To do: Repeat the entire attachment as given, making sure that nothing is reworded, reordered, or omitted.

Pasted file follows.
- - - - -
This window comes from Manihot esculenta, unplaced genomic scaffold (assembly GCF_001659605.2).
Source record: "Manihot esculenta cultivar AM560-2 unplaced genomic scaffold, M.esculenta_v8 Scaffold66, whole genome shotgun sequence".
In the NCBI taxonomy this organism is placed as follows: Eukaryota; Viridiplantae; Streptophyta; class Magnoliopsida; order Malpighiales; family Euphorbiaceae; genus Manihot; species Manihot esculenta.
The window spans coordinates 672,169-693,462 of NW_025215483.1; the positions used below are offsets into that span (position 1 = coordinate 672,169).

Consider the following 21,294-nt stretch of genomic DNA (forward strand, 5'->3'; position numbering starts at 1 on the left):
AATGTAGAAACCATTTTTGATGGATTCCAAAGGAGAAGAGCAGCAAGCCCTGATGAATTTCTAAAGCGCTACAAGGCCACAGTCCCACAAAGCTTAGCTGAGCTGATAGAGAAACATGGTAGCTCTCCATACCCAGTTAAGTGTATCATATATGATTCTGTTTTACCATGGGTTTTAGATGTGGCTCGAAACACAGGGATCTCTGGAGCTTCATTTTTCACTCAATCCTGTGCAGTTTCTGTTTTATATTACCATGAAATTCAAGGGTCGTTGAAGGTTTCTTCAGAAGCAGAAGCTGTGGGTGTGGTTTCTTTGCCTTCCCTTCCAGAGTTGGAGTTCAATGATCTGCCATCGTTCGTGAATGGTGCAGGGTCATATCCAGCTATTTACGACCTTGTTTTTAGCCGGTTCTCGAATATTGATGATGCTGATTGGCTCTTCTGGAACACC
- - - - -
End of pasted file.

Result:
This window comes from Manihot esculenta, unplaced genomic scaffold (assembly GCF_001659605.2).
Source record: "Manihot esculenta cultivar AM560-2 unplaced genomic scaffold, M.esculenta_v8 Scaffold66, whole genome shotgun sequence".
In the NCBI taxonomy this organism is placed as follows: Eukaryota; Viridiplantae; Streptophyta; class Magnoliopsida; order Malpighiales; family Euphorbiaceae; genus Manihot; species Manihot esculenta.
The window spans coordinates 672,169-693,462 of NW_025215483.1; the positions used below are offsets into that span (position 1 = coordinate 672,169).

Consider the following 21,294-nt stretch of genomic DNA (forward strand, 5'->3'; position numbering starts at 1 on the left):
AATGTAGAAACCATTTTTGATGGATTCCAAAGGAGAAGAGCAGCAAGCCCTGATGAATTTCTAAAGCGCTACAAGGCCACAGTCCCACAAAGCTTAGCTGAGCTGATAGAGAAACATGGTAGCTCTCCATACCCAGTTAAGTGTATCATATATGATTCTGTTTTACCATGGGTTTTAGATGTGGCTCGAAACACAGGGATCTCTGGAGCTTCATTTTTCACTCAATCCTGTGCAGTTTCTGTTTTATATTACCATGAAATTCAAGGGTCGTTGAAGGTTTCTTCAGAAGCAGAAGCTGTGGGTGTGGTTTCTTTGCCTTCCCTTCCAGAGTTGGAGTTCAATGATCTGCCATCGTTCGTGAATGGTGCAGGGTCATATCCAGCTATTTACGACCTTGTTTTTAGCCGGTTCTCGAATATTGATGATGCTGATTGGCTCTTCTGGAACACC